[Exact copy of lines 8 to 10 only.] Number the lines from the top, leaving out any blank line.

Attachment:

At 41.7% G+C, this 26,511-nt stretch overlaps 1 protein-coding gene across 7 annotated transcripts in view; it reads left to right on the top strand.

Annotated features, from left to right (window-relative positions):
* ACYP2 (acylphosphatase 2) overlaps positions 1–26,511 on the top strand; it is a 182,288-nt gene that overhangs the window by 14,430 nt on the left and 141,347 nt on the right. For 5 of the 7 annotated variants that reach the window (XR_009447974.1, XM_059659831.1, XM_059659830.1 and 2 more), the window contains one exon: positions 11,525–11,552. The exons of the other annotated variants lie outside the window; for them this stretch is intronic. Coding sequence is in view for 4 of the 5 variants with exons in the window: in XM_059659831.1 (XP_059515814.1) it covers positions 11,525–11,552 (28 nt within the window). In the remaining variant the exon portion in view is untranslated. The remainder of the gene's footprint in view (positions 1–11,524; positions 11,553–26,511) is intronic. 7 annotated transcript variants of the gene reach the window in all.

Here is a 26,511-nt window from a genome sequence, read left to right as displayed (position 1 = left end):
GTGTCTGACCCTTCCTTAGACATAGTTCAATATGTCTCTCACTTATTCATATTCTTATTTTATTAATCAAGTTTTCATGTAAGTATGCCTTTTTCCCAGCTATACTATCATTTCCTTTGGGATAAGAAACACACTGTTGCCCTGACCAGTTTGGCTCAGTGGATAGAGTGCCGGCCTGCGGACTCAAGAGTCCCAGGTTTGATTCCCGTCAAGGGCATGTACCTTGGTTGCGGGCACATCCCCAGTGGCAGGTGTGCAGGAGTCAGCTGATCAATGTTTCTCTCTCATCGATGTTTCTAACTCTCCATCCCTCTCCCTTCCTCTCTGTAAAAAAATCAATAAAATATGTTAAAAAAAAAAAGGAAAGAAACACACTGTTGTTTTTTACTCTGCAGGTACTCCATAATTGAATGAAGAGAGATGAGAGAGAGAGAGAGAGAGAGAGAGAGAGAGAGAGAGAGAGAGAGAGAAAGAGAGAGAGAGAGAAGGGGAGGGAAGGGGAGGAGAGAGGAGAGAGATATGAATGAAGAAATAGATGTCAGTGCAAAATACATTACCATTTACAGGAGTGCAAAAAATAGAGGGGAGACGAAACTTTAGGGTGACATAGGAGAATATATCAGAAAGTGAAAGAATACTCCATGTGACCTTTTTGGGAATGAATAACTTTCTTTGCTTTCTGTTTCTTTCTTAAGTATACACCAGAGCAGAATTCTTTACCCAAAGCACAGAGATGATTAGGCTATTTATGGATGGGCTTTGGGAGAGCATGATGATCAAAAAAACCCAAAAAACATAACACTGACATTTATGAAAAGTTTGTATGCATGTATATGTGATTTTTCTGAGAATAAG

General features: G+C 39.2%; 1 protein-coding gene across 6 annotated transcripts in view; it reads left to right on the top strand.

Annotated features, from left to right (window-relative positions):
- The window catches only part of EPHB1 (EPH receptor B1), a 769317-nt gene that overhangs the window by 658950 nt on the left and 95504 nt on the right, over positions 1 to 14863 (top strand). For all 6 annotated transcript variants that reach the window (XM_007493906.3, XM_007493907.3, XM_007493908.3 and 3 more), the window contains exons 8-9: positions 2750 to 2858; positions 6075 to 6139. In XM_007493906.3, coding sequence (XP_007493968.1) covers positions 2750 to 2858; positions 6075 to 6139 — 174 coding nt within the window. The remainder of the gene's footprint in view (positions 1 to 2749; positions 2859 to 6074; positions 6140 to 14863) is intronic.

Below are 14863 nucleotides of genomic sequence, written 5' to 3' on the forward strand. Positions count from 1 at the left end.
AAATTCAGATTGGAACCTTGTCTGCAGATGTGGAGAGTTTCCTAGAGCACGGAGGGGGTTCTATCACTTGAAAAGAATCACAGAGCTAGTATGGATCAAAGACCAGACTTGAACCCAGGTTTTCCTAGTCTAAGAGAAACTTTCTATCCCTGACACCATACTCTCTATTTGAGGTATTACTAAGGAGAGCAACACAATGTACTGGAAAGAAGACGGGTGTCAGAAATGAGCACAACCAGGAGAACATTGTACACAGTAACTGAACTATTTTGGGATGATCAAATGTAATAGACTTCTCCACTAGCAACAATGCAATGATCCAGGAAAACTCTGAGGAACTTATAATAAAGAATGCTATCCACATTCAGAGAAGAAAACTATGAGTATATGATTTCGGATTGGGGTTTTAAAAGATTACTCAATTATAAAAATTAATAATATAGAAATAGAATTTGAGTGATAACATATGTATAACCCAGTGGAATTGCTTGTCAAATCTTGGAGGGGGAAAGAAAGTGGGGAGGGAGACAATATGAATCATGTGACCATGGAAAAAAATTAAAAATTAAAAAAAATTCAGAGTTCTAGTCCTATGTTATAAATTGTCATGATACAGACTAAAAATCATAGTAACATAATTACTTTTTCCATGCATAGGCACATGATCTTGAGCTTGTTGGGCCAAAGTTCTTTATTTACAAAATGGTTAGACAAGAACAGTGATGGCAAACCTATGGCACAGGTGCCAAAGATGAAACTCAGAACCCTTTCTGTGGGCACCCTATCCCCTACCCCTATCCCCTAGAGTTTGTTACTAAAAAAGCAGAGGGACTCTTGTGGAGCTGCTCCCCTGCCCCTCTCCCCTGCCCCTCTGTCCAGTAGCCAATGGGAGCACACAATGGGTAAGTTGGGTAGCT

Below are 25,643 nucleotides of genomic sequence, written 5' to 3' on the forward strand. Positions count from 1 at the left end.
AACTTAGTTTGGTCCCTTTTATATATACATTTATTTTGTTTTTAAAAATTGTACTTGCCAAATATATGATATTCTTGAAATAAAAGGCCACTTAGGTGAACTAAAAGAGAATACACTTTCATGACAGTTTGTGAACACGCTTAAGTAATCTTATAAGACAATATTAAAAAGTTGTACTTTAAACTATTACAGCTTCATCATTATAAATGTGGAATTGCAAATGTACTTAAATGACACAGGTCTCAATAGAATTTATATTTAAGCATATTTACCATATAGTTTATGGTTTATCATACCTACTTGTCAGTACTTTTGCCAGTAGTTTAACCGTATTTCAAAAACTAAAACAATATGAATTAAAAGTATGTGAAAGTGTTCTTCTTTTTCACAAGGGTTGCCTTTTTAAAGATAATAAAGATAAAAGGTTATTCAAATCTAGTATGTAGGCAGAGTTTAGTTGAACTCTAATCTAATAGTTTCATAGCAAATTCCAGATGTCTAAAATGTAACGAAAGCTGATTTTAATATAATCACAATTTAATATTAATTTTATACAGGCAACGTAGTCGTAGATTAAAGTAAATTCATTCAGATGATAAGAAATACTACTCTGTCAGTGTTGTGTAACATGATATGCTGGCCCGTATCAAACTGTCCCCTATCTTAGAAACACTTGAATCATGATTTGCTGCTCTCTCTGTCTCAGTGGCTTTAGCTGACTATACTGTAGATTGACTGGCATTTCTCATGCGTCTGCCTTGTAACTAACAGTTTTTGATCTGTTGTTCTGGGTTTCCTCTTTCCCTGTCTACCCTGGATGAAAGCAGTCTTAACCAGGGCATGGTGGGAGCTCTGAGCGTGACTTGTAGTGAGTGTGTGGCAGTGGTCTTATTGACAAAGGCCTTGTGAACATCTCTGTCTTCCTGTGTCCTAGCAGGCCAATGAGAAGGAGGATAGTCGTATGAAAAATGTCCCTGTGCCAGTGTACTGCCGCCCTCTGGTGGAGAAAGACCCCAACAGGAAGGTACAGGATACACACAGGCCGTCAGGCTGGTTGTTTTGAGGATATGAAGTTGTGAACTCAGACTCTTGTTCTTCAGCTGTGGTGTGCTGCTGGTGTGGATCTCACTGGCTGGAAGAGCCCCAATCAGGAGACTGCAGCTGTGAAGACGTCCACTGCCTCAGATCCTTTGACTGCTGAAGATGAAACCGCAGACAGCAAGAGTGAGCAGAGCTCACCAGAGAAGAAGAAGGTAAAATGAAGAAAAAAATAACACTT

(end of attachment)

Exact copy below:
- The window catches only part of EPHB1 (EPH receptor B1), a 769317-nt gene that overhangs the window by 658950 nt on the left and 95504 nt on the right, over positions 1 to 14863 (top strand). For all 6 annotated transcript variants that reach the window (XM_007493906.3, XM_007493907.3, XM_007493908.3 and 3 more), the window contains exons 8-9: positions 2750 to 2858; positions 6075 to 6139. In XM_007493906.3, coding sequence (XP_007493968.1) covers positions 2750 to 2858; positions 6075 to 6139 — 174 coding nt within the window. The remainder of the gene's footprint in view (positions 1 to 2749; positions 2859 to 6074; positions 6140 to 14863) is intronic.

Below are 14863 nucleotides of genomic sequence, written 5' to 3' on the forward strand. Positions count from 1 at the left end.
AAATTCAGATTGGAACCTTGTCTGCAGATGTGGAGAGTTTCCTAGAGCACGGAGGGGGTTCTATCACTTGAAAAGAATCACAGAGCTAGTATGGATCAAAGACCAGACTTGAACCCAGGTTTTCCTAGTCTAAGAGAAACTTTCTATCCCTGACACCATACTCTCTATTTGAGGTATTACTAAGGAGAGCAACACAATGTACTGGAAAGAAGACGGGTGTCAGAAATGAGCACAACCAGGAGAACATTGTACACAGTAACTGAACTATTTTGGGATGATCAAATGTAATAGACTTCTCCACTAGCAACAATGCAATGATCCAGGAAAACTCTGAGGAACTTATAATAAAGAATGCTATCCACATTCAGAGAAGAAAACTATGAGTATATGATTTCGGATTGGGGTTTTAAAAGATTACTCAATTATAAAAATTAATAATATAGAAATAGAATTTGAGTGATAACATATGTATAACCCAGTGGAATTGCTTGTCAAATCTTGGAGGGGGAAAGAAAGTGGGGAGGGAGACAATATGAATCATGTGACCATGGAAAAAAATTAAAAATTAAAAAAAATTCAGAGTTCTAGTCCTATGTTATAAATTGTCATGATACAGACTAAAAATCATAGTAACATAATTACTTTTTCCATGCATAGGCACATGATCTTGAGCTTGTTGGGCCAAAGTTCTTTATTTACAAAATGGTTAGACAAGAACAGTGATGGCAAACCTATGGCACAGGTGCCAAAGATGAAACTCAGAACCCTTTCTGTGGGCACCCTATCCCCTACCCCTATCCCCTAGAGTTTGTTACTAAAAAAGCAGAGGGACTCTTGTGGAGCTGCTCCCCTGCCCCTCTCCCCTGCCCCTCTGTCCAGTAGCCAATGGGAGCACACAATGGGTAAGTTGGGTAGCT